Traditionally, third-party battery pack cases plug into the Lightning port, and typically provide a micro USB connector in its place. They also then usually have a headphone passthrough, either via a port extender or a special headphone cable extender, to allow you to plug in headphones without removing the battery pack.
I was curious how the case makers were going to address this for the iPhone 7, because blocking the Lightning port means that users will have to use wireless headphones when using a battery pack.
How big of a deal is the lack of a headphone jack? It wasn’t popular, with a post-announcement survey of 1140 American consumers by Toluna Quicksurveys revealing that Apple’s move ranks among the least favorite changes in the iPhone 7. However, Toluna Quicksurveys added a couple of exclusive questions at our request. Of the respondents, 74 percent said that the lack of a headphone jack wouldn’t affect their purchase decision, and 56 percent of respondents went further, saying that it wouldn’t even require them to change their habits, presumably because they already rely on wireless audio or the iPhone’s built-in speakers.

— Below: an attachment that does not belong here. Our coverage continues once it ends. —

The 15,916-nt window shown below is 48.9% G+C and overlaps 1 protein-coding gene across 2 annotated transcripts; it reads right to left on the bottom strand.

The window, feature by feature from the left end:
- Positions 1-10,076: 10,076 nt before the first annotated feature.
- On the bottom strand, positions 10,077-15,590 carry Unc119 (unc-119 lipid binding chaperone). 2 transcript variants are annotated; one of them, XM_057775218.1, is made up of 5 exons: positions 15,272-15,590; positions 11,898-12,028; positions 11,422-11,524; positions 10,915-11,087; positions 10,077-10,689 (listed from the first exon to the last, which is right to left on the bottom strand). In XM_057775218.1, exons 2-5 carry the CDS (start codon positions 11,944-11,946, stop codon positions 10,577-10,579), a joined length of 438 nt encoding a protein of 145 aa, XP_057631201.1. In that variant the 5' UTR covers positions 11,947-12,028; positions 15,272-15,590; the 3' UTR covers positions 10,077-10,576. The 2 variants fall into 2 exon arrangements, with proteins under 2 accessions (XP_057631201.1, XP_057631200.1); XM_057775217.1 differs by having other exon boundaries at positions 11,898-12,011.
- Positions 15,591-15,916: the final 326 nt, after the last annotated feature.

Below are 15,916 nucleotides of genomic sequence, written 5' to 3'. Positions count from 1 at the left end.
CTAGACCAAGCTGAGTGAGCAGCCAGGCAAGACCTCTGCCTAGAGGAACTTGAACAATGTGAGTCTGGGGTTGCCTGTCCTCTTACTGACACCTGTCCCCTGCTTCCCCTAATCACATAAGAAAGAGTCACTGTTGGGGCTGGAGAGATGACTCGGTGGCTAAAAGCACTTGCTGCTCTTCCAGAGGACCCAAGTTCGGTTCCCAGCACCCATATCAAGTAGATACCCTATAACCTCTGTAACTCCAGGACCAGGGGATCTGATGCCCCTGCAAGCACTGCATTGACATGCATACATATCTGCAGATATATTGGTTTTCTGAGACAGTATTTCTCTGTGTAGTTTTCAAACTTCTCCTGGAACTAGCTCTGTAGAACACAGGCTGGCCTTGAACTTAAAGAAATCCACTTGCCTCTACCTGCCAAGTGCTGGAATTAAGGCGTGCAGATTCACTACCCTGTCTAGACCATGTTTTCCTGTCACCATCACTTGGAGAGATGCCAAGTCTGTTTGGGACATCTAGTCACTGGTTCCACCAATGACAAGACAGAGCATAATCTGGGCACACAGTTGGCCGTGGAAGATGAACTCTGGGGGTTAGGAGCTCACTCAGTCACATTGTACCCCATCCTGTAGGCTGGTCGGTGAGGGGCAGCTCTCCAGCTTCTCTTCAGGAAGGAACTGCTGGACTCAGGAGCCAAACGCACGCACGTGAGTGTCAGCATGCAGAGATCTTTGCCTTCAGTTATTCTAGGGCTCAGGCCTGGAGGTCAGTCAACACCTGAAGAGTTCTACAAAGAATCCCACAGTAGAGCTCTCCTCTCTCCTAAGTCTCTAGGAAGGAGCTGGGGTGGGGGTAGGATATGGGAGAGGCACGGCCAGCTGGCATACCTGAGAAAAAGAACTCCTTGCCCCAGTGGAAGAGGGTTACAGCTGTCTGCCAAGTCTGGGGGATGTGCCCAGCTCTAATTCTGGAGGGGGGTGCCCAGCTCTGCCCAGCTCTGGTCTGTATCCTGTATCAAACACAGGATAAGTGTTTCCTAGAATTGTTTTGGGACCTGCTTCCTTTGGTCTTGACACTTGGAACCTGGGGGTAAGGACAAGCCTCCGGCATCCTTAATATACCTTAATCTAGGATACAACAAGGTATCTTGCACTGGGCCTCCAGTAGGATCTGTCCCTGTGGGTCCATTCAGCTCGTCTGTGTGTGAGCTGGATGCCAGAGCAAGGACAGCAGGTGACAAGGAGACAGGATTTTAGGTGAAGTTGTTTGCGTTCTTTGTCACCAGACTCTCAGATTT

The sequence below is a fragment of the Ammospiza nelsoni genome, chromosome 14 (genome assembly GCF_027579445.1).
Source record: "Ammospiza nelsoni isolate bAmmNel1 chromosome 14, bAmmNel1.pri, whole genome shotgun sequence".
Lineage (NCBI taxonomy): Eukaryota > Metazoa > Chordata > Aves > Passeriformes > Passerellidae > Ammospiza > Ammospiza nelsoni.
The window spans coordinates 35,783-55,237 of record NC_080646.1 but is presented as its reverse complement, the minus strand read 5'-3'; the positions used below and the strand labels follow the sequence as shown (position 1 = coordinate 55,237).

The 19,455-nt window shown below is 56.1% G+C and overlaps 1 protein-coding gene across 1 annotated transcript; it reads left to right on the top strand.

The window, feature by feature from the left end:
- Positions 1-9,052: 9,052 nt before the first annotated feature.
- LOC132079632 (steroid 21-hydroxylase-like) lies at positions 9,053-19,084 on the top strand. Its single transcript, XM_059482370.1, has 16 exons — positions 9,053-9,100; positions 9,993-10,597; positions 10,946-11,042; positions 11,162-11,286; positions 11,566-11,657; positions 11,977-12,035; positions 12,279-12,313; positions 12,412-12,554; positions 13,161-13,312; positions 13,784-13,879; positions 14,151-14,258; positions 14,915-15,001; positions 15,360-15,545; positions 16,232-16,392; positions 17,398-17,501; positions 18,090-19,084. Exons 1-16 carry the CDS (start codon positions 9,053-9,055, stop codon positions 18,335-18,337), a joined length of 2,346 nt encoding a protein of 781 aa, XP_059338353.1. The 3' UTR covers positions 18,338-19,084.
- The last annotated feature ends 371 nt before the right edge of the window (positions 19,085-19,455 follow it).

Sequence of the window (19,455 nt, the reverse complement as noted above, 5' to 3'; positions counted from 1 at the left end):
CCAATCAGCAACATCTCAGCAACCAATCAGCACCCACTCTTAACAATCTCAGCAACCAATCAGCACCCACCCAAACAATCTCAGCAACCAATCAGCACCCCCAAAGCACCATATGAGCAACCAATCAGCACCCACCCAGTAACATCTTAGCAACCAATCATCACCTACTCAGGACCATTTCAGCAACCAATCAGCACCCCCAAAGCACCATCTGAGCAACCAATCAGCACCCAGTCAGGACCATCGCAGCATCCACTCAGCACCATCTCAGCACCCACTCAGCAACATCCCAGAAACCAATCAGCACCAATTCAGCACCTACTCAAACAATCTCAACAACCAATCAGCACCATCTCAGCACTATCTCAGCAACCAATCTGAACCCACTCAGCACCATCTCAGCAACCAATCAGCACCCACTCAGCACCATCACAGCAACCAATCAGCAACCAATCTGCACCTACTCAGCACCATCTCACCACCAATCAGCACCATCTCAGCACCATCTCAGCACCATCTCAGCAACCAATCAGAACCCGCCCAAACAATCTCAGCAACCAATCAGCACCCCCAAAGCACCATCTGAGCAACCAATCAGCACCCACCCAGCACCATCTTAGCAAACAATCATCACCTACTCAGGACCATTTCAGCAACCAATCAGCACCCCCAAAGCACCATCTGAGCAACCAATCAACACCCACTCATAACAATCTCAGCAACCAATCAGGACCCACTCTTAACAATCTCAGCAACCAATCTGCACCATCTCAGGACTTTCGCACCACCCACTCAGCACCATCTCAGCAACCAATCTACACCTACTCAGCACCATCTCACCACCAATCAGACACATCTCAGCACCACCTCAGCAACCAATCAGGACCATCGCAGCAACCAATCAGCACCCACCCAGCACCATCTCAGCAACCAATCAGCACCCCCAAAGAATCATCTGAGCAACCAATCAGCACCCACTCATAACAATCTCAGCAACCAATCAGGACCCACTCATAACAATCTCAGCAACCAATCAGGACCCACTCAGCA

Apple has played this game before. Apple are the experts of coming out of things with the same attitude as it went into it with. The actual casualties will be ignored. The point is that Apple will never do anything that will allow the theories they put forward to be tested.
Why don’t they offer this? Because it wants to be a company to which it is more important to be right than to serve the actual needs of their customers. It wants to put a dent in the universe in terms of causing upheaval and in terms of implementing an idealistically pure world view, not in terms of being solicitous towards the everyday problems of people. Letting people pick thicker mocks their effort and drive to make things thinner, even if that drive is exactly what would let them offer iPhone P, too.